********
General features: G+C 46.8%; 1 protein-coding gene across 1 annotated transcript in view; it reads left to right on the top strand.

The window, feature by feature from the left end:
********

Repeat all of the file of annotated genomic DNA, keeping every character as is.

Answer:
General features: G+C 46.8%; 1 protein-coding gene across 1 annotated transcript in view; it reads left to right on the top strand.

The window, feature by feature from the left end: